Symptomatic Patient Evaluation Seek care: febrile respiratory, other plague compatible syndromesSeek care: febrile respiratory, other plague compatible syndromes Referral and triage hospitalsReferral and triage hospitals Isolation and respiratory droplet precautionIsolation and respiratory droplet precaution All fevers 38.5 C or higher or cough presumptive pneumonic plagueAll fevers 38.5 C or higher or cough presumptive pneumonic plague
Contact Management Contact – Within 6-7 feet, or 2 meters, of patient in prior 7 days Evaluate contacts with fever or coughEvaluate contacts with fever or cough 7 days prophylaxis and symptom monitoring7 days prophylaxis and symptom monitoring
Contact Management Prophylaxis Groups Exposed to Y. pestis releaseExposed to Y. pestis release Household members of respiratory plagueHousehold members of respiratory plague HCWs with direct patient contactHCWs with direct patient contact First respondersFirst responders Patient transportersPatient transporters Co-workers, friends,Co-workers, friends, others with close contact to symptomatic respiratory
Contact Management Antibiotics and Monitoring Doxycycline is first choiceDoxycycline is first choice Alternatives: Tetracyclines, sulfonamides, chloramphenicolAlternatives: Tetracyclines, sulfonamides, chloramphenicol IND for gentamicin,IND for gentamicin,ciprofloxacin Temperature twice dailyTemperature twice daily Unrestricted unless fever orUnrestricted unless fever or cough develops
Contact Management Prophylaxis refusal – monitor x 7 daysProphylaxis refusal – monitor x 7 days Special populations managementSpecial populations management No vaccine with proven efficacyNo vaccine with proven efficacy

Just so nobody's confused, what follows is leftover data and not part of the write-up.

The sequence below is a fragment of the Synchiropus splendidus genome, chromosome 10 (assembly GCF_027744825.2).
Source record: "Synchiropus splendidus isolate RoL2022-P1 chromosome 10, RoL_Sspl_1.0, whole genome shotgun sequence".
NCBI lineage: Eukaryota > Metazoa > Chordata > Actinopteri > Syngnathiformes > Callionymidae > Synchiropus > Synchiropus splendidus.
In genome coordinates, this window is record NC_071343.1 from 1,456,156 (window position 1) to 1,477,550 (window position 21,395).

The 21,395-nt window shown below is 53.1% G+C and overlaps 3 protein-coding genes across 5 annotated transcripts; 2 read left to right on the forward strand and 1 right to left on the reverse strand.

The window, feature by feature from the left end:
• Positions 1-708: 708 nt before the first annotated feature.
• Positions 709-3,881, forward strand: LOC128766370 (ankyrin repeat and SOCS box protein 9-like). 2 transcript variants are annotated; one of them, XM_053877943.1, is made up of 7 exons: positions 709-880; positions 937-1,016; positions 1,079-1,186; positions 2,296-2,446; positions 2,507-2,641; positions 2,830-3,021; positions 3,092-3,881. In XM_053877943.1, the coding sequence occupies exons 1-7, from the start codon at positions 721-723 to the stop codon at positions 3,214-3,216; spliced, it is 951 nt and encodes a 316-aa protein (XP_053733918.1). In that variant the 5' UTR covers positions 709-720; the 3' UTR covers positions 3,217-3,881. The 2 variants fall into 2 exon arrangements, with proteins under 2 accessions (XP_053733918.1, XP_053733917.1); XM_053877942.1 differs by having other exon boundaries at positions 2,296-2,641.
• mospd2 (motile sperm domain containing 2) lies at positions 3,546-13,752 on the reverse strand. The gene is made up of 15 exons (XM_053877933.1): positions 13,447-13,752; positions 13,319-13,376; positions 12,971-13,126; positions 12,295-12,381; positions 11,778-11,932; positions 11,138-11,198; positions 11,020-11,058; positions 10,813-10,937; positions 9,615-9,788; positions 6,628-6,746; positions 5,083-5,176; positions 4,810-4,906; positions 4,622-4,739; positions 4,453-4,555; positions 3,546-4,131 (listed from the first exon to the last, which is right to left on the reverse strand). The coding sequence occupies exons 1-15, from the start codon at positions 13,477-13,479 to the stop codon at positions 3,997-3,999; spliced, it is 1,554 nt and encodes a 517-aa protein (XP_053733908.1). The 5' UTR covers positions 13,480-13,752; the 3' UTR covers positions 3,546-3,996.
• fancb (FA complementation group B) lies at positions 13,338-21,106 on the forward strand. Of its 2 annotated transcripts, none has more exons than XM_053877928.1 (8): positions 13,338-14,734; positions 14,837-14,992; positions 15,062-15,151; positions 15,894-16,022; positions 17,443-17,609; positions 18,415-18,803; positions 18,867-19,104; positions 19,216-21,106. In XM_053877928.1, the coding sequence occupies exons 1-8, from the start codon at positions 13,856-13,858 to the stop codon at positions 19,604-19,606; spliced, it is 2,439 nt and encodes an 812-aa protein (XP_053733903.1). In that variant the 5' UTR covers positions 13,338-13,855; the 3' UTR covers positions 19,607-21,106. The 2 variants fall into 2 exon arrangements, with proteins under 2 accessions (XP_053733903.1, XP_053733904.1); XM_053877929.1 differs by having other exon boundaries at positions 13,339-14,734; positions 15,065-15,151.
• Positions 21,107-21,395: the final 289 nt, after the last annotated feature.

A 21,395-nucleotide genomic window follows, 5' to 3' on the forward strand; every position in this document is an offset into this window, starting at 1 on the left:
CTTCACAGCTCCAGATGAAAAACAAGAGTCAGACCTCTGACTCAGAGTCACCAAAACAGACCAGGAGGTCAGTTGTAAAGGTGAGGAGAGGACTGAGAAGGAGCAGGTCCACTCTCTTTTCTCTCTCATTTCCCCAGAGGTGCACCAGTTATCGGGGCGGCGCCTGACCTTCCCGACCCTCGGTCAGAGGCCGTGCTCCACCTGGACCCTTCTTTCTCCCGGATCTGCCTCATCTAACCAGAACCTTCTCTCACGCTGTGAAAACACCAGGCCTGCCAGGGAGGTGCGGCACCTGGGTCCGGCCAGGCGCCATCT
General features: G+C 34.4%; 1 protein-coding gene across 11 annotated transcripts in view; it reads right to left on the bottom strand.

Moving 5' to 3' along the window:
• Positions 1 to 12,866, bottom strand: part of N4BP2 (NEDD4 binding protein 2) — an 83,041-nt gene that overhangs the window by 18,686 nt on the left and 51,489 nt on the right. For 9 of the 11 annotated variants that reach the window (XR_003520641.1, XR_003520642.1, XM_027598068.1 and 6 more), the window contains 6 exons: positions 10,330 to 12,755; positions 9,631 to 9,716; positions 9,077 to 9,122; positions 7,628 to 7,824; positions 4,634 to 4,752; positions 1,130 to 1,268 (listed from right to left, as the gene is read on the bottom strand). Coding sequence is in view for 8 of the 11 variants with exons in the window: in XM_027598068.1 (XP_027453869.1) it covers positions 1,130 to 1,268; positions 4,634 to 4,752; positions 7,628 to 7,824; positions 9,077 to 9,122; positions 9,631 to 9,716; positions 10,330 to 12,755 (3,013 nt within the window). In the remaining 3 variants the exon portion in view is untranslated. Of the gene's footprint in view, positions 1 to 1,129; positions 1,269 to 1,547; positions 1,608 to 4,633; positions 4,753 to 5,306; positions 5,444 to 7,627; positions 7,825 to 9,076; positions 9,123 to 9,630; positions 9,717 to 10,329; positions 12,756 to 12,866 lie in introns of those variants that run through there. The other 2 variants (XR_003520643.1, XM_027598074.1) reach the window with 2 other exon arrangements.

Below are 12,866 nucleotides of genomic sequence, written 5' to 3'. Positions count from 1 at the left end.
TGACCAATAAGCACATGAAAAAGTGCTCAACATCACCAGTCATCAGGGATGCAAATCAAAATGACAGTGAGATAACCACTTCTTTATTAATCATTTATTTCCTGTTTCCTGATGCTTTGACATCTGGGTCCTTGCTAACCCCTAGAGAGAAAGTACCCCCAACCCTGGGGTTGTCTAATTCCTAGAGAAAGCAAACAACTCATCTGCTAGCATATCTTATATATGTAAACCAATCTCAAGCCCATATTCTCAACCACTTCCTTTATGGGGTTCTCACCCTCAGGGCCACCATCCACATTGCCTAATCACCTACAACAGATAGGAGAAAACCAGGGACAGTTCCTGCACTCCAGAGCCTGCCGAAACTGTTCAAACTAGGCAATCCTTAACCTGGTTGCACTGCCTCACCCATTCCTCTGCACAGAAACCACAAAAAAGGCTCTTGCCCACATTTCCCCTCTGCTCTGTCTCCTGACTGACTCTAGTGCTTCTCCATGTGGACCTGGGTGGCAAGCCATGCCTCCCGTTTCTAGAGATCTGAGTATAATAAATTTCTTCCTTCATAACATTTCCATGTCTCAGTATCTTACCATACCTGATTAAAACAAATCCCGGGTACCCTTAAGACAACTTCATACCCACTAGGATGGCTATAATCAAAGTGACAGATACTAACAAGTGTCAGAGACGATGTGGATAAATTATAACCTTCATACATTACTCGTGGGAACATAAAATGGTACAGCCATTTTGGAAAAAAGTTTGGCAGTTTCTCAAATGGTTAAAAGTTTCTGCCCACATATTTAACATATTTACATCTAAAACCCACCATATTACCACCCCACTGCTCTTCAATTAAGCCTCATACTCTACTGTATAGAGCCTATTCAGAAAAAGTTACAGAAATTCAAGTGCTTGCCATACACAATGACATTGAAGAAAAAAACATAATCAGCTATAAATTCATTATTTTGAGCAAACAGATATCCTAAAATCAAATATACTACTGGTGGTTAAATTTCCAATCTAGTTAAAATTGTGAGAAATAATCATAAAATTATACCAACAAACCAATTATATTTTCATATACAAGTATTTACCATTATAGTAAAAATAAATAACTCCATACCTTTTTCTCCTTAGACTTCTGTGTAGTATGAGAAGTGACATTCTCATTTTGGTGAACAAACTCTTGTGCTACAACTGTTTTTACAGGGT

Other Management Issues Mass prophylaxis clinicsMass prophylaxis clinics Monitor news announcementsMonitor news announcements Environmental samplingEnvironmental sampling
Environmental Assessment Goals of AssessmentGoals of Assessment –Infected animals –Infectious fleas –Contaminated surfaces, soils, water supplies Plague bacteria survive poorly externallyPlague bacteria survive poorly externally Short-term risk for humansShort-term risk for humans
Environmental Testing Plague in animals, new regionsPlague in animals, new regions Need for vector or rodent controlNeed for vector or rodent control Control and prevention measuresControl and prevention measures Need for follow-up surveillanceNeed for follow-up surveillance Effectiveness ofEffectiveness of control measures
Review Questions – Plague Lesson 6 Public Health Management
Plague Review Question Lesson 6, Question 1 Mass casualty situationMass casualty situation Bioterrorist attack with plagueBioterrorist attack with plague Public health wants you to interview patients for movement in past weekPublic health wants you to interview patients for movement in past week Why are they doing this to you now?
Plague Review Question Lesson 6, Question 1 Why are they doing this to you now? A.Look like they’re doing something B.Determine source of exposure C.B and D D.Prophylaxis recommendation development
Plague Review Question Lesson 6, Question 1 Why are they doing this to you now? C.B and D –Determine source of exposure –Prophylaxis recommendations
Plague Review Question Lesson 6, Question 2 You’re on hospital emergency response teamYou’re on hospital emergency response team Categorizing plague cases at your hospitalCategorizing plague cases at your hospital A confirmed case would NOT include…
Plague Review Question Lesson 6, Question 2 A confirmed case would NOT include… A.Confirmed isolation of Y. pestis B.IHC staining of Y. pestis C.Stained organisms of Y. pestis D.Fourfold or greater increase in antibody titer to F1 antigen
Plague Review Question Lesson 6, Question 2 A confirmed case would NOT include… C. Stained organisms of Y. pestis